PICTURES OF HEALTH REMASTERED
Originally released on October 26, 1993; Re-released on October 26, 2018 (MCA/Universal)
Twenty-five years — wow. Gawd, I’m old. I remember October 1993, sitting in the college bar putting up with the so-called rock songs of the day by Blind Melon, Nirvana, Pearl Jam, Soul Asylum, etc. The beer was cheap and the company was good, but the music sucked and I couldn’t wait to get out of there. Driving home, suddenly “Cemetery” landed on my radio, and it was like… wow!
The Kingston via Toronto based band suddenly brought hard rock back to the Canadian masses with Picture of Health. Combining punk with biker rock and an overall sense of non-conformity, I fell in love with the sound and fury immediately. In fact, 25 years later, songs like “Cemetery,” “Judy,” “When Something Stands For Nothing” and especially the Traveling Wilbury‘s cover “Tweeter And The Monkey Man” are still CanCon staples on local radio. The album was recorded at Metalworks Studio in Hamilton, run by Triumph drummer Gil Moore in 1992 and released in October 1993. Picture of Health went platinum in Canada in 1999.
Lead track “It’s All Over” is still one of my favourites. The driving guitar intro pounds into a threatening and attitude filled verse. You know who this band is immediately. But then there’s the cool bridge teaser, which would become a hallmark of the band’s work; an over the top line that you almost wish would become its own song. “When Something Stands For Nothing” is a bona fide hit, and deservedly so…. “this one’s about rock & roll and comic books and bubble gum.” Hugh Dillon delivers a nearly spoken word attempt at anger and contempt which betrays the cheery “Woo Hoo Hoo” chorus. Think a purely Canadian Henry Rollins juxtaposition.
Of course, “Tweeter And The Monkey Man” was drawn from a purebred pedigree, but the Headstones made it their own. Unfortunately, Canadian radio has played it to death due to content rules, but that shouldn’t discourage from the fantastic interpretation of this classic track. “Three Angels” is a decent ballad as such, but it’s more a lament toward loneliness and despair… “you gave it all away, you’ve got nothing left to trade.” There’s a tad of angry attached to this one, so not a ballad in the conventional sense (see Canadian Henry Rollins above). “Oh My God” is a killer rocker, as is the punk based “Losing Control.” This was the kind of stuff I was missing back in the day and cemented the Headstones on my radar. Finally, “Cemetery” is wild. “Went down to the cemetery looking for love, got there and my baby was buried, had to dig her up.” That’s a blast. I still play this track on a regular basis just because it’s a solid hard rock song… and giggles.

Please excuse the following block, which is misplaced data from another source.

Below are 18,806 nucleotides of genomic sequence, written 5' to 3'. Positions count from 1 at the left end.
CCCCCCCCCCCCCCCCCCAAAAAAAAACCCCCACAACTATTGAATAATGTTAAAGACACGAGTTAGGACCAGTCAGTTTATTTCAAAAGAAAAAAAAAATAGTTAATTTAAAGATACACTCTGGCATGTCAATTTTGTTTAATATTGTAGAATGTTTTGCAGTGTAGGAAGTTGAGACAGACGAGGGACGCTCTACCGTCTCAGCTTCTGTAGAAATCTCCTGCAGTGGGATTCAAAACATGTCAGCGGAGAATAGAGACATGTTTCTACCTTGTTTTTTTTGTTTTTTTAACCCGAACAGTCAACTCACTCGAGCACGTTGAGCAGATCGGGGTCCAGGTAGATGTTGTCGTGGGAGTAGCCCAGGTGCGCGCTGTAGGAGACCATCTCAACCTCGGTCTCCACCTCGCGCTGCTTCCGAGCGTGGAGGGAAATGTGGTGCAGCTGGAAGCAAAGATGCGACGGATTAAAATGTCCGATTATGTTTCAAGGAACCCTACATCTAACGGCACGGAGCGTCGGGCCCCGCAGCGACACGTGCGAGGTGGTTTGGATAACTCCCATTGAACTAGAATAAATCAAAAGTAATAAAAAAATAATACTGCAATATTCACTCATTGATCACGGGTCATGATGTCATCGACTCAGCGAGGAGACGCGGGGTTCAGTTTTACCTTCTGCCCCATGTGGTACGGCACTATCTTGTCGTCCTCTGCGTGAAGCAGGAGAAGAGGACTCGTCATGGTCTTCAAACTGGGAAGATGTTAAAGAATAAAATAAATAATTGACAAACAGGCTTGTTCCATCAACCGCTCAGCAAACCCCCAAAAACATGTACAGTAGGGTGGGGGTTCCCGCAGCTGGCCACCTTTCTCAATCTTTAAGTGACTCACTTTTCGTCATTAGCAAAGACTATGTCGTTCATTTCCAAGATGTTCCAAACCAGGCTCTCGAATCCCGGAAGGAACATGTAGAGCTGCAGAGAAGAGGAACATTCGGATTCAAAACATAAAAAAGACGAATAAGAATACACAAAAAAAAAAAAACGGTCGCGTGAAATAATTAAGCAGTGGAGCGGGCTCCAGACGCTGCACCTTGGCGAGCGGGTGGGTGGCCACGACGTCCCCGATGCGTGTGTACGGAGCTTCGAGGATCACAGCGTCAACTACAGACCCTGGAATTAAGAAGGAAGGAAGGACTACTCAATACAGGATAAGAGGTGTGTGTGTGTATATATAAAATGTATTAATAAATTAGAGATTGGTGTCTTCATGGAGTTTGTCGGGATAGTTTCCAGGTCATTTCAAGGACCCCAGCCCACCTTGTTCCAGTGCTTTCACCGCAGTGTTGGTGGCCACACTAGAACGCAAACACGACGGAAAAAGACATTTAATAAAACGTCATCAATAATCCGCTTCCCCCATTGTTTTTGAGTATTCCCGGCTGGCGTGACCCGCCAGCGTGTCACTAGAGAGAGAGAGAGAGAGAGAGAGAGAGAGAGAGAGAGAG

The remastered re-release also includes four original demos. I love when bands do this, because it shows the development of a song (and band) from garage jamming to final master. “When Something Stands For Nothing” and “Cemetery” deliver an insight into the creative process, while “Sweet Pea” and especially “Skin Me Alive” reflect where the band was just before they hit the main stage.
Ultimately, I’m not sure most people outside Canada know or care about the Headstones. But in this country, they were one of the few champions of pure guitar rock in the 1990s, and toured heavily throughout the decade, garnering a platinum and two gold albums. Their most recent album, 2017’s Little Army landed a number one single with “Devil’s On Fire” on Canadian rock radio charts. The Headstones are considered amongst the upper echelons of classic Canadian rock, alongside the Tragically Hip, Kim Mitchell, Our Lady Peace, and few others from the 1990s.
01. It’s All Over (remastered)
02. Heart Of Darkness (remastered)
03. When Something Stands For Nothing (remastered)
04. Tweeter And The Monkey Man (remastered)
05. Absolutely (remastered)
06. Three Angels (remastered)
07. Oh My God! (remastered)
08. Losing Control (remastered)
09. Cut (remastered)
10. Judy (remastered)
11. Won’t Wait Again (remastered)
12. Where Does It Go? (remastered)
13. Cemetery (remastered)
14. Skin Me Alive (re-recorded demo)
15. When Something Stands For Nothing (original demo)
16. Sweet Pea (original demo)
17. Cemetery (original demo)
Hugh Dillon – vocals
Trent Carr – guitar
Tim White – bass
Mark Gibson – drums
Reviewed by Metal Mike for Sleaze Roxx, October 2018
Headstones‘ “It’s All Over” video:
from their first disk Picture of Health. The song has been heard on due south and and a bunch of other shows that I cant think of right now. Damn I have a lot of headstones stuff here!!
Headstones‘ “When Something Stands For Nothing” video:
The video, their first one I think, for WSSFN, from their first CD Picture Of Health. Who here remembers the promo CD from Molson?
Headstones‘ “Three Angels” video:
Provided to YouTube Music by: Universal Music Group North America Three Angels · Headstones Greatest Fits ℗ 1993 Universal Music, a division of Universal Studios Canada Ltd. Released on: 2001-01-01 Auto-generated by YouTube.
Headstones‘ “Cemetery” (original demo):
Provided to YouTube by Universal Music Group Cemetery (Original Demo) · Headstones Picture Of Health ℗ 1993 Universal Music Canada Inc. Released on: 2018-10-26 Composer Lyricist: Hugh Dillon Composer Lyricist: Tim White Composer Lyricist: Trent Carr Composer Lyricist: Mark Gibson Auto-generated by YouTube.